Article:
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‘Isolated’ Suu Kyi remains Burma’s best hope, says Richardson

FILE PHOTO: Former New Mexico Governor Bill Richardson, centre, speaks to the media during a briefing upon his arrival from North Korea at Beijing Capital International Airport on 10 January 2013. (Photo: Reuters)

LONDON/WASHINGTON (Reuters) – Aung San Suu Kyi remains Burma’s best hope for change, veteran U.S. mediator Bill Richardson said on Friday, days after he got into a fight with the Nobel laureate and quit an international panel advising her government on the Rohingya crisis.

Richardson said Suu Kyi – whom he described as a long-time friend – had developed a “siege mentality” in her position as Burma’s State Counsellor, the country’s civilian leader, but added that Western governments should continue to engage with her.

“The relationship with the West, with human rights groups, with the United Nations, with the international media is terrible,” he told Reuters by phone from New Mexico on Friday.

“And I think Aung San Suu Kyi has brought this upon herself, the constant disparagement of the international community, which I think can be helpful to her … She seems isolated. She doesn’t travel much into the country. I think she’s developed a classic bubble.”

Richardson said he resigned from the advisory board on Wednesday, during its first visit to troubled Rakhine State, saying it was conducting a “whitewash”. Suu Kyi’s office said on Thursday her government had asked Richardson to step down and accused him of pursuing “his own agenda”.

Suu Kyi’s government said on Friday it did not want discuss the details of the exchange between Suu Kyi and Richardson any further.

Around 688,000 Rohingya Muslims have fled from Rakhine to Bangladesh in recent months to escape an army crackdown following insurgent attacks on security forces.

“I think the Myanmar military is to blame a lot and the only person that can turn them around, I believe, is Aung San Suu Kyi, and she should start doing that,” said Richardson, a former U.S. ambassador to the United Nations under President Bill Clinton who has also worked as a mediator with North Korea.

Richardson said he had informed the U.S. ambassador in Yangon and the State Department of his intention to resign but had not sought their guidance.

Richardson said that before his trip to Burma, officially now known as Myanmar, that he spoke to U.S. Secretary of State Rex Tillerson, who visited the country in November. “He called me and gave me a briefing on his visit and that was all,” he told Reuters in a separate television interview.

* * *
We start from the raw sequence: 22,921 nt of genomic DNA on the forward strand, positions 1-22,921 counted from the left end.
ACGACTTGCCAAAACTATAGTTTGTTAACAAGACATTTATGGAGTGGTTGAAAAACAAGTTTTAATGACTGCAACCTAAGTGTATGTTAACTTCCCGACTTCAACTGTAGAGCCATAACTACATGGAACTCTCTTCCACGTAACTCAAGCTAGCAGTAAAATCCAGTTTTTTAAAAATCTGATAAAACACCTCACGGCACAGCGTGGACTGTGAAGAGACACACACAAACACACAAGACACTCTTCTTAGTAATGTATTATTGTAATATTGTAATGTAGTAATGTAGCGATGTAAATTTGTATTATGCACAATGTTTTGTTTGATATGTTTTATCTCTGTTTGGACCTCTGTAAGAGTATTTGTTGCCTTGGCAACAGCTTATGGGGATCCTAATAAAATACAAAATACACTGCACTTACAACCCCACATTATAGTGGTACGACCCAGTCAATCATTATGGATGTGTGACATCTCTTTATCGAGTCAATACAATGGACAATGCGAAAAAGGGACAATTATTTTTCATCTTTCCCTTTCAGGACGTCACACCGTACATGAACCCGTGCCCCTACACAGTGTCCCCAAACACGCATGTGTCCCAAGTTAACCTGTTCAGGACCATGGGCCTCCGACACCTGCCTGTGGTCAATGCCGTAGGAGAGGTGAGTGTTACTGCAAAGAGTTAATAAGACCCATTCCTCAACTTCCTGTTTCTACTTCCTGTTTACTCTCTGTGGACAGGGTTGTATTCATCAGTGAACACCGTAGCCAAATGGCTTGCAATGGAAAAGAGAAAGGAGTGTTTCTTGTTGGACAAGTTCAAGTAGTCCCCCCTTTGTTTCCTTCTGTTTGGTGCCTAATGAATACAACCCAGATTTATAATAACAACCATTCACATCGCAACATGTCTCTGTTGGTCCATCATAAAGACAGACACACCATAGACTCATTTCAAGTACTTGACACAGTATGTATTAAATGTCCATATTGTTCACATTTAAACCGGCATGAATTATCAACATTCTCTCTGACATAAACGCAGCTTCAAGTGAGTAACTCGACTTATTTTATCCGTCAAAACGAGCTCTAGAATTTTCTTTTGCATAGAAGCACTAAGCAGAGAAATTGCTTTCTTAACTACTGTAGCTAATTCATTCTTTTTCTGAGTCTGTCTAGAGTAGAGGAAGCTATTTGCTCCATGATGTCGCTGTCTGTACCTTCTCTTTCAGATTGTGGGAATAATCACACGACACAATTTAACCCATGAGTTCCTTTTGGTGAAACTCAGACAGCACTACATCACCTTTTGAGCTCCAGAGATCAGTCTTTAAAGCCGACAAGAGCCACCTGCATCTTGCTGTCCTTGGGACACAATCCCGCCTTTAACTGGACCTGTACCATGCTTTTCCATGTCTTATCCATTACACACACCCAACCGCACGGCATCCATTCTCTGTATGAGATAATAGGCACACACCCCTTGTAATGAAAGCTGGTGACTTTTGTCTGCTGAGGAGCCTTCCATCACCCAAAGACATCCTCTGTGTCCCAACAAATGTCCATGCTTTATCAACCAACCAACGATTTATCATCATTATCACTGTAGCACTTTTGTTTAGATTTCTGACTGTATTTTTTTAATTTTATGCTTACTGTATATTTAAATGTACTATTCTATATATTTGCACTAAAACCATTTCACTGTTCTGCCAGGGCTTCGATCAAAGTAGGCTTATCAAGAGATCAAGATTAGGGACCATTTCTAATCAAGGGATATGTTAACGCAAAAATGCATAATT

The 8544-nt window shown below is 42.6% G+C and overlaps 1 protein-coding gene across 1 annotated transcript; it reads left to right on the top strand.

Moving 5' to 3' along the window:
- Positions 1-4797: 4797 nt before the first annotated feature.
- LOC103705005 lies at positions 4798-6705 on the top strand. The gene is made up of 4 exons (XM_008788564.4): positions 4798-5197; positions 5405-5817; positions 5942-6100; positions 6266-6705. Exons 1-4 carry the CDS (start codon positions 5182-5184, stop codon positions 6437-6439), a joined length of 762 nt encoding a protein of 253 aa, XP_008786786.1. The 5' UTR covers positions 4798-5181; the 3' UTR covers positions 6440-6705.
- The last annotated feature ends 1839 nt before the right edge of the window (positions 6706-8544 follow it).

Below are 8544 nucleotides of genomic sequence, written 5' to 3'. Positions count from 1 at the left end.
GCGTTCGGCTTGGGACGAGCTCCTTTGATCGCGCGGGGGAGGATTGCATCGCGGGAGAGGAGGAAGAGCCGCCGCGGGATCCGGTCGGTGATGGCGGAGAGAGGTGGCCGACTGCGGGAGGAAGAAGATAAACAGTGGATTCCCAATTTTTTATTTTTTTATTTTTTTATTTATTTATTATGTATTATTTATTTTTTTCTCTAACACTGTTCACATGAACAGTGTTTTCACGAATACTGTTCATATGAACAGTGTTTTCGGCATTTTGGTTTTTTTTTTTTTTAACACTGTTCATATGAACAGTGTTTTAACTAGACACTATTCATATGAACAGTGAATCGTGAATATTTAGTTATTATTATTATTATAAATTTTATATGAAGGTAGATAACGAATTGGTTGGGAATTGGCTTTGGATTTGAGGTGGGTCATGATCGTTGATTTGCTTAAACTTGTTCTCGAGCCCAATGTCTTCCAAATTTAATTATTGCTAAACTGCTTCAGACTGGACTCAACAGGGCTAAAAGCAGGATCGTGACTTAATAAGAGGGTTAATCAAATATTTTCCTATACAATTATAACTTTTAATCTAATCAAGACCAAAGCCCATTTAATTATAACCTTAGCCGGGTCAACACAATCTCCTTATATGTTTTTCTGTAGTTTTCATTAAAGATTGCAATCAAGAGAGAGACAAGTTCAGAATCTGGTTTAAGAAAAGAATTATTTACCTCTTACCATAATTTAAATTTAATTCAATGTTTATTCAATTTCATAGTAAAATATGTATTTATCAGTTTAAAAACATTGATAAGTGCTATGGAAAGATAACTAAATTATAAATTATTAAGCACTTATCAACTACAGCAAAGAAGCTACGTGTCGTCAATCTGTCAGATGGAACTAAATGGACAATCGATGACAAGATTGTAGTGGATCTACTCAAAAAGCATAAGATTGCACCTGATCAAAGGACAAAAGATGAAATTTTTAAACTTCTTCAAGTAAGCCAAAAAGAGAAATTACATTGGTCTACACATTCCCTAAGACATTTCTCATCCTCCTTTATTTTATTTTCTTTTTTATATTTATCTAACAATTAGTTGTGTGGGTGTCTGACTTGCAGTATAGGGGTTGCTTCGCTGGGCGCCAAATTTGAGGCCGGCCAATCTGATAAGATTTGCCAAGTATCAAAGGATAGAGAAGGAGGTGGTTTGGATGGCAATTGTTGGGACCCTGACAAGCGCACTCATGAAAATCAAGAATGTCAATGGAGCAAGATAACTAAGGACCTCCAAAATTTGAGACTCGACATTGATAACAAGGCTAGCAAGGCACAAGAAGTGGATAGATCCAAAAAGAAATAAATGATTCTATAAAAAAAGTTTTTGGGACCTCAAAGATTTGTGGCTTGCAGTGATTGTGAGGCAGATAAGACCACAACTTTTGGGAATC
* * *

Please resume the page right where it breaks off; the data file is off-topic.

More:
A State Department spokesman said he could not immediately confirm details of Richardson’s contacts.

Furious argument

A statement on Thursday from the nine remaining members of the advisory board said they met this week “with open minds” and rejected Richardson’s criticism that he feared the panel would be used as “a cheerleading squad”.

Richardson said Suu Kyi’s response at a Monday night dinner was “furious” when he brought up the case of two Reuters reporters, who were arrested on 12 December on suspicion of violating Burma’s Official Secrets Act.

“She was very angry with me when I raised releasing the journalists, giving them a fair trial,” he said.

“She was upset when I said there should be an investigation of the mass-graves issue, that they had to increase their international support for the treatment of the Rohingyas, the terrible refugee crisis. She exploded. She was very unhappy, and it shows that she didn’t want to hear frank advice.”

Her office said it would not be commenting further on the exchange.

“We already published a statement and also the advisory board published a statement. The judge will decide whether the journalists committed the crime or not. It is Contempt of Court. Even in America, they wouldn’t involve themselves in a case while the case is ongoing in a court hearing,” said Zaw Htay, Suu Kyi’s spokesman.

Reporters Wa Lone, 31, and Kyaw Soe Oo, 27, had worked on Reuters coverage of the crisis in Rakhine.

Richardson said it was important for Western governments, the United Nations and Suu Kyi to enter into a new dialogue “to try to help each other, not to keep fighting each other” before any thoughts of new sanctions on Myanmar.

“What we don’t want is to have Aung San Suu Kyi just listen to ASEAN countries, China or Russia. They need engagement with the West. We’re all former friends. She needs to change, and perhaps the West needs to give her another chance and not impose sanctions.”

Burma’s armed forces have been accused by Rohingya witnesses and human rights activists of carrying out killings, rapes and arson in Rakhine in a campaign senior officials in the United Nations and United States have described as ethnic cleansing. Burma rejects that label and has denied nearly all the allegations.

Bangladesh and Burma agreed earlier this month to complete the voluntary repatriation of all the refugees. The remaining members of the advisory board on Wednesday toured temporary camps the government has set up for returnees.

Richardson said he did not believe conditions were yet right for the repatriation process to begin.

“I believe that the Myanmar government has emphasised speed instead of systems,” he said. “There’s been too much emphasis on quick results rather than assuring that safety is guaranteed.”